And then you're told to hold still and breathe lightly for the next hour and forty minutes.

When I was pulled out of the machine at the end, I couldn't move until my shoulders had been massaged and blood was flowing properly again.

But worse than the MRI itself was the call from the doctor a few hours later to go over the results.

The original tumor was 3.6cm, as seen on mammogram and ultrasound.  The MRI says that it is 4.3cm.  It's located at about 9:00 as you're looking at my right breast.  The MRI shows a second tumor located at 8:00, but deeper.  It's 2.2cm.  And there's a third, about 5cm away from the first one.  It's also located around 8:00 and near the nipple, and is 1.1cm.  The doctor is suggesting an MRI-guided biopsy to my surgeon so that we can have a better idea of the surgery options.

Additionally, the MRI noted 4 axilla lymph nodes as abnormal, with the one biopsied as the largest.

And?  A lymph node on the right side of my sternum showed up on the MRI, which usually happens only if it's involved.  It's too dangerous an area to biopsy, so the node will be noted on the doctor's report because that area will need to be included in radiation treatment when it happens.


Two more scans tomorrow.  Both to see if the cancer has spread beyond the lymph nodes.  Pray, please.

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Saturday, January 6, 2018

The First Bill Has Arrived

The first bill has arrived.  Luckily, I had my mammogram/ultrasound/biopsy combo done at the end of December, which means the tests are all covered since we had met our deductible.  "Luckily," because the first bill was for $16,000.00.  Yep.  (It sounds better if you hear it as if it's being announced on Jeopardy... "$16,000.00!"

The rest of the bills - starting with the ultrasound, MRI, CT scan, and bone scan I have scheduled for Monday and Tuesday - will, of course, start our new year off gloriously.  We'll probably meet our deductible tomorrow.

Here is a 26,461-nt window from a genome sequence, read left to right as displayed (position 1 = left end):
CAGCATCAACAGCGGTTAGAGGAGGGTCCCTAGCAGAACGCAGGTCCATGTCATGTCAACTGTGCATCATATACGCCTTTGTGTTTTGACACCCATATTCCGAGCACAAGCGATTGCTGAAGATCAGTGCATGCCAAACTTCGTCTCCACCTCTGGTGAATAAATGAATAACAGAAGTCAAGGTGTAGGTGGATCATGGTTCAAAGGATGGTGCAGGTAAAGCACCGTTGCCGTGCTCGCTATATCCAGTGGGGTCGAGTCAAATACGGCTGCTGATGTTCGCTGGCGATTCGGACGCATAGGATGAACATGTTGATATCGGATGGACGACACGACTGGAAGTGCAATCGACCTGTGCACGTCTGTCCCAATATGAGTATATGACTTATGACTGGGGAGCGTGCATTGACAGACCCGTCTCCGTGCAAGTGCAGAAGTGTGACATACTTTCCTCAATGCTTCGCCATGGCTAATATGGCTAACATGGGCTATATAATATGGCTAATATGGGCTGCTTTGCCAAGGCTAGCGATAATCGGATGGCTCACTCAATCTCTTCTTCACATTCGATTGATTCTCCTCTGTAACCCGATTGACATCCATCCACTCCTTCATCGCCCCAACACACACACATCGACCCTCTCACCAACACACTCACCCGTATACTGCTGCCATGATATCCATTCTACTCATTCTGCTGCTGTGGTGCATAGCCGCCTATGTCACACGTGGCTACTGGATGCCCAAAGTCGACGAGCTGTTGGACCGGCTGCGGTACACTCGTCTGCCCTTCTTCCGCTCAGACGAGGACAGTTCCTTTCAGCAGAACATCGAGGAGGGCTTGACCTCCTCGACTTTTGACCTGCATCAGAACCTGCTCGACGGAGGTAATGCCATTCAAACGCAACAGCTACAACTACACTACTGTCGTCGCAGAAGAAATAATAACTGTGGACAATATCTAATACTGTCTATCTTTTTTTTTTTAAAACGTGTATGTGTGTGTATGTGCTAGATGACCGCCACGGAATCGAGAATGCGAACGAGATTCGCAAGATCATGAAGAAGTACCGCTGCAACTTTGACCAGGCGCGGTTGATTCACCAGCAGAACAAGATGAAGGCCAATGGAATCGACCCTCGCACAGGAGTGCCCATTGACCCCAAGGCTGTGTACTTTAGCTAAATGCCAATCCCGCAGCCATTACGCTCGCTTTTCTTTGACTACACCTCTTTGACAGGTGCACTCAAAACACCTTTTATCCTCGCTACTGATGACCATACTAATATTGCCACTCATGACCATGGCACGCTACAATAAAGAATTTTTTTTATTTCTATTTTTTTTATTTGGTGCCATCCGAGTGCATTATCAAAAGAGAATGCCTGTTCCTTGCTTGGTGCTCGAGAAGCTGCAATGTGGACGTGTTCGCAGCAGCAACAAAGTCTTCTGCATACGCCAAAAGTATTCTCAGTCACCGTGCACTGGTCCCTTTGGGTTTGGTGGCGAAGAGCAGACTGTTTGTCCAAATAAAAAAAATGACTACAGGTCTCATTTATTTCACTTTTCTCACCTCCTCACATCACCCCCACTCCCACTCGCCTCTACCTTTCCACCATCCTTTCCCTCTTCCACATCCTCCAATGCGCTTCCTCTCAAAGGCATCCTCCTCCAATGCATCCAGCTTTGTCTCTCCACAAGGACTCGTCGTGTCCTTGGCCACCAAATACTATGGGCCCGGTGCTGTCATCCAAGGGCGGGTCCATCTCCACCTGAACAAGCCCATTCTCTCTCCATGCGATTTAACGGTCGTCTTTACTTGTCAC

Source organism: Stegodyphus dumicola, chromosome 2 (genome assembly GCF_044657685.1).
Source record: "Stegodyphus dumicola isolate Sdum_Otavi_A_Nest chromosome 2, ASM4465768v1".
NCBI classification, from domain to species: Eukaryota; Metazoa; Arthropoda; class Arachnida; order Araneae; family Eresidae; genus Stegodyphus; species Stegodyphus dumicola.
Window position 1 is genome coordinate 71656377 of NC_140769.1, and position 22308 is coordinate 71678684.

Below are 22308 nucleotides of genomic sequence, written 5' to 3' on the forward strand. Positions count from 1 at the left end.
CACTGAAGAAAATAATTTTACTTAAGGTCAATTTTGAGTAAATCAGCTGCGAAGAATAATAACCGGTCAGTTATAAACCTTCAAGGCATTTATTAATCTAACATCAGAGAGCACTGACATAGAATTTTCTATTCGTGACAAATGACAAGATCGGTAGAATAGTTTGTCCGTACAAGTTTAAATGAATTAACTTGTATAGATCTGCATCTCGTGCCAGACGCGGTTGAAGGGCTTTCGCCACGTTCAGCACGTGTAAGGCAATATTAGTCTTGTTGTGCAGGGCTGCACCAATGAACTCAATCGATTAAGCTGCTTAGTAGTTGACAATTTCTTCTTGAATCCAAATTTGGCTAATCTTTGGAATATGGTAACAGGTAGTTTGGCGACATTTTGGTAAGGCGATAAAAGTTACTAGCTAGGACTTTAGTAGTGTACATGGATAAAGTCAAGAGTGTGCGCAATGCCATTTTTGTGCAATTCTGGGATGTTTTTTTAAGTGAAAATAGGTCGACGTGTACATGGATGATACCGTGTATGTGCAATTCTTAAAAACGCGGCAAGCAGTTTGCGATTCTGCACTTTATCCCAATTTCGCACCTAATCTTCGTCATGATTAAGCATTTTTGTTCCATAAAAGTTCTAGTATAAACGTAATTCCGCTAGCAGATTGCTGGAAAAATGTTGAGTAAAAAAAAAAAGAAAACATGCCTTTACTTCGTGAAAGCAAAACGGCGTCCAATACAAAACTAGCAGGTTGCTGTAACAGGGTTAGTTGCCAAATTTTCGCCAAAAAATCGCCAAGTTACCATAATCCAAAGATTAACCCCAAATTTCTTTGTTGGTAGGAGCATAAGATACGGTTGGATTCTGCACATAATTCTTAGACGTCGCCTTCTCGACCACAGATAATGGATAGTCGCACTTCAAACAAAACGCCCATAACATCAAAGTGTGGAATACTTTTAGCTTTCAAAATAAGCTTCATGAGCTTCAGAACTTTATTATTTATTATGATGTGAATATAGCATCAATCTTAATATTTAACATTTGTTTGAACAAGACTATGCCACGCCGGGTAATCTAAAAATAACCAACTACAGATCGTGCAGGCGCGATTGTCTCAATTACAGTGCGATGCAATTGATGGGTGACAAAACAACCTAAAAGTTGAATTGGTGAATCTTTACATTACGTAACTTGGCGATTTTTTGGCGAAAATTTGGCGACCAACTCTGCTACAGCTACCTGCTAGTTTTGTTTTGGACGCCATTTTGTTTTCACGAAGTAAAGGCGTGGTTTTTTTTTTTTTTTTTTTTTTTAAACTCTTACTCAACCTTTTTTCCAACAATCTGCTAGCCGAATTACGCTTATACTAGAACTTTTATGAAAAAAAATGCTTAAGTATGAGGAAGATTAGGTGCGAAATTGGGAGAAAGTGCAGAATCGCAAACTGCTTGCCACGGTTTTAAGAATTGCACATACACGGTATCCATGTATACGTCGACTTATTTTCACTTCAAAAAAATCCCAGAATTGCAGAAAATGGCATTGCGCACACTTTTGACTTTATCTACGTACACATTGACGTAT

All of that being said, my sister has started a GoFundMe page to help us pay for the medical bills that have already started rolling in:

Click here to support Trish Lowery Breast Cancer Fund organized by Andrea Busch

I'm working on adding a link to it on the side of the blog, so hopefully I can have that up soon.  In the meantime, please share as you see fit.  Cancer is expensive.  

If you're looking for other ways to help, we'd love gift cards for HEB, Target, or Amazon that we can use for food & supplies.  (My food allergies make gifts of actual meals difficult.)  If you click on my profile on the right, you can find my email address there.  (Email if you'd like a mailing address.)

Most important - please pray.  Pray for healing, comfort, peace of mind, and strength for me, the kids, Jamie, and my parents & siblings.  This whole chemo/surgery/radiation/reconstruction thing will probably take 1.5 - 2 years.  We're going to need as much support and prayer as we can get.

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Thursday, January 4, 2018


Friends and family rock.

Yesterday was a difficult day.  We met with the surgical oncologist and got the beginnings of our plan, and the fact that I have cancer really started to hit.  I know I have a lot of tests in the next few days and that chemo will be starting soon.  It's good to know what's coming next.  It's good to meet the people that I'll be seeing so often for the next few months or year or years... but it was still hard.

The nice thing was that when we got home, there were things waiting there that lifted my spirits.  My sisters had sent the first of what is apparently going to be many hat deliveries.  Another friend had dropped off a cozy, soft blanket and sweet card.  And another friend is starting to collect gift cards to help us purchase groceries and supplies while we're paying the mountains of medical bills that will be rolling in.

Knowing that I have people around me that care enough to send things to lift me up makes me feel like I'm not doing this alone.

There's also a million people who have sent encouraging messages on Facebook, and friends who have texted their support.  I love you all so, so much.  (And thank you for not calling.  I'm usually in the middle of figuring out medical stuff or trying to rest, and I really only want to talk to the hospital/doctor/family at this point.  I'm just tired.  But I love the texts!)

Thank you for making me feel less alone.